Washington Post: Paul LePage is “a deranged racist”

Steven Biel: The Washington Post editorial board is the latest to call on Paul LePage to resign, going so far as to call him a “deranged racist” last week. And The Washington Post editorial page isn’t some knee-jerk liberal rag. They’ve endorsed plenty of Republicans over the years. You’ve made no secret of your displeasure with Gov. LePage, but the question now is, what is to be done?

Lance Dutson: Opinion leaders in Maine need to start taking this seriously. The Post editorial shows how much tunnel vision we’ve all gotten. A serious outside entity like The Washington Post reviews the facts about Paul LePage and reacts like any rational person would, but Maine’s press and political class seems to be suffering from a major case of Stockholm Syndrome. The bottom line is that our governor is an unapologetic racist and a pathological liar who has no business running this state. It’s time for everyone–and that means the so-called liberal media and Maine Democrats–to stop acting like it’s just some minor personality quirk that makes LePage act the way he does. Racism is serious business, not a parlor joke.

The Washington Post pulled no punches, flatly calling Paul LePage a "deranged racist."

The Washington Post pulled no punches, flatly calling Paul LePage “a deranged racist” on Facebook.

Steven: If anything the opposite is happening. The media is normalizing his behavior by framing everything as “he said-she said,” “both sides do it” false equivalence. And Republican are increasingly mimicking him. Adrienne Bennett is publicly defending the practice of racial profiling inside the governor’s office. The mayor of Waterville has begun tweeting mugshots of brown and black faces. Even in Portland I’m seeing it–going door to door for Pious Ali, a local candidate running for city council, I had one of his supporters tell me she didn’t want to put up a lawn sign because she knew her neighbors wouldn’t approve of her supporting a Muslim.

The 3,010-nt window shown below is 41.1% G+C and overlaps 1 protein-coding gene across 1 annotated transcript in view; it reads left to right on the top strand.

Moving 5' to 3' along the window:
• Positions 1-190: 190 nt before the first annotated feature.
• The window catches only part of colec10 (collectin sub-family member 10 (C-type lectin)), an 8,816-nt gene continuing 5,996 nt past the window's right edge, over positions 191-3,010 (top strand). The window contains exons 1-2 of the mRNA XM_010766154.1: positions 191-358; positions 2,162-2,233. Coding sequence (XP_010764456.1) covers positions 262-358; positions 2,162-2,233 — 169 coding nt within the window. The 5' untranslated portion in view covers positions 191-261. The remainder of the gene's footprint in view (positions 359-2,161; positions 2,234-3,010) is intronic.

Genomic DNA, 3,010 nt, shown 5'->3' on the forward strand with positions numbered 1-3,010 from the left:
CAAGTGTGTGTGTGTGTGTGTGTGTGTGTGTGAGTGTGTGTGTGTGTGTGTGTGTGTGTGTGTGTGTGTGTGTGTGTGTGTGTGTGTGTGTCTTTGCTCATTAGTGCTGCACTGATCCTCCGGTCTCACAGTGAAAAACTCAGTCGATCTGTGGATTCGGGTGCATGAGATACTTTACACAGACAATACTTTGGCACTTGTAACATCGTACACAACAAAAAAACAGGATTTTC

Lance: That’s so depressing to hear. Democrats and some in the media have fallen down so hard on the job, it’s infuriating. Last week, the Democrat leadership held a press conference about their agenda and declared they didn’t want to talk about LePage anymore. State employees are spending their time running an unconstitutional racial profiling operation out of the statehouse, and some in the press are acting like the governor got a parking ticket. There’s no doubt that Republicans bear the blame for launching this guy into the public arena, but for our democracy to work, there needs to be countervailing forces. In Maine, we are suffering from a cultural demise because there is no effective opposition voice to this administration.

Steven: I don’t think you can blame Democrats for not attacking LePage. But I do agree with you that the media has fallen down on the job. They’re so terrified of being called “biased” they’d rather coddle bigots than simply report that racism is racism. LePage could show up to work in a KKK hood, and the Portland Press-Herald headline would be “Democrats claim LePage headgear racially charged.”

Lance: You can’t just blame the media. The top elected official in the state is labeling African Americans as “the enemy” and Democrats respond by wanting to change the subject to solar panels and organic farming?